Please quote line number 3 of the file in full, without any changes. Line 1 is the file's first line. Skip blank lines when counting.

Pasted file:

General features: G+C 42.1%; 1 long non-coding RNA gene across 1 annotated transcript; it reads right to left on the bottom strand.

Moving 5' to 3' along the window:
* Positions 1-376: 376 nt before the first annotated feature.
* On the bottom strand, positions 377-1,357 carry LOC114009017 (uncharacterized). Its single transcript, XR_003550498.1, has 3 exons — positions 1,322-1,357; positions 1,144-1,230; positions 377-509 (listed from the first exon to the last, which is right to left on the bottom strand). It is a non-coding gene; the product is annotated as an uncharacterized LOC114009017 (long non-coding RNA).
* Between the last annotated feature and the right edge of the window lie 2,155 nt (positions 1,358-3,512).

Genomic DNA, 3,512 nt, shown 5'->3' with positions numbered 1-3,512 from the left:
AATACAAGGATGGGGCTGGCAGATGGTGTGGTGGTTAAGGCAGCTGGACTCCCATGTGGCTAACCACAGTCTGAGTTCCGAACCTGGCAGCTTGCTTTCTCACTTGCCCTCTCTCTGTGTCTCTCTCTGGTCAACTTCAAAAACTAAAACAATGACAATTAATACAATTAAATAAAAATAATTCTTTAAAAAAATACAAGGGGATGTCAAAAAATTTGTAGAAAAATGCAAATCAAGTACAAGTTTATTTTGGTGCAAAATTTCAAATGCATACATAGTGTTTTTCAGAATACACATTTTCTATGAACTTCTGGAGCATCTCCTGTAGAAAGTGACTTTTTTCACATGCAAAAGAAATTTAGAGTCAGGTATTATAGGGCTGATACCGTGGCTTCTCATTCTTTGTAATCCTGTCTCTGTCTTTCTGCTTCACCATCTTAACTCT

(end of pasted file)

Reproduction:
* Positions 1-376: 376 nt before the first annotated feature.